This retrospective, case-controlled study compared the outcome of 17 OLTs (group A) using livers donated by subjects over 70 years of age with 17 OLTs (group B) with livers from donors under 40. Clinical data were used form the period 1996-1998. The following variables were considered in the analysis: donor clinical and laboratory parameters, cold ischemic periods, intra-operative blood and plasma replacement, 30-day mortality rate, incidence of primary graft dysfunction, acute rejection and arterial complication and long term survival. The main post-operative parameters were also included. Liver biopsy, performed in 9/17 of group A, revealed minimal steatosis. There were 2 post-operative deaths in group A and 1 in group B (p = NS). Two arterial complications were observed in group A (p = NS) and only one patient required retransplantation (p = NS). The only other difference found among clinical variables was the amount of total bilirubin at post-operative days 8 and 10, aPTT at days 6 and 13 and albumin at days 5 and 6. A two-year follow-up showed survival rates to be 88.2% and 94.1% for groups A and B, respectively (p = NS). Candidates over 70 years of age should be excluded as liver donors. In such cases, greater care needs to be placed on pathological vascular conditions related to advanced stage atherosclerosis such as calcified plaques on the hepatic artery, a possible factor in severe postoperative complications.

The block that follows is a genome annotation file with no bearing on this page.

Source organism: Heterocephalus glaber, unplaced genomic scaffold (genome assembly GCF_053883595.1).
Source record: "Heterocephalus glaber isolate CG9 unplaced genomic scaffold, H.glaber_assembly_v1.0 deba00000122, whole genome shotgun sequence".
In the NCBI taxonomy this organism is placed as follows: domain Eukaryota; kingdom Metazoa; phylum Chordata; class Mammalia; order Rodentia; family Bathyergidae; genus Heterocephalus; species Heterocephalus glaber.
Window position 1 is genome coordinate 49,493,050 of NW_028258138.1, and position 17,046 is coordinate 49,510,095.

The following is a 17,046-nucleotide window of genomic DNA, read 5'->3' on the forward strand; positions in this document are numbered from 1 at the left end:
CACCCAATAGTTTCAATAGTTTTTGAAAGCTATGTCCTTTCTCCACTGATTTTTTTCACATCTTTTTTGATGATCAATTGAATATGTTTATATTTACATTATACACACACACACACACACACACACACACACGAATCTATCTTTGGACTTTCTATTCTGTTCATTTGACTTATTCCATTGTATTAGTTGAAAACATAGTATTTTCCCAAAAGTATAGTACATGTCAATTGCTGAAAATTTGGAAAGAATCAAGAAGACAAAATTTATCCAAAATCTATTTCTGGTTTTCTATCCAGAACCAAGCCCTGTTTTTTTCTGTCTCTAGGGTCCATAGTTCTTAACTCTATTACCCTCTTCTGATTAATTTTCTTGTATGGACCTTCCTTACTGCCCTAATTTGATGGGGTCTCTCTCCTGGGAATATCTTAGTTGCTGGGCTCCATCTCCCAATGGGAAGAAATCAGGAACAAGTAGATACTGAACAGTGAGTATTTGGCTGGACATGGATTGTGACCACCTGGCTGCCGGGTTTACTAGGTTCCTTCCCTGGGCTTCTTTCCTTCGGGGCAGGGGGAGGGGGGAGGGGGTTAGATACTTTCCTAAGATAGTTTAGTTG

|Translated title of the contribution||Liver transplantation from elderly donors|
|Number of pages||8|
|Publication status||Published - Jan 1999|
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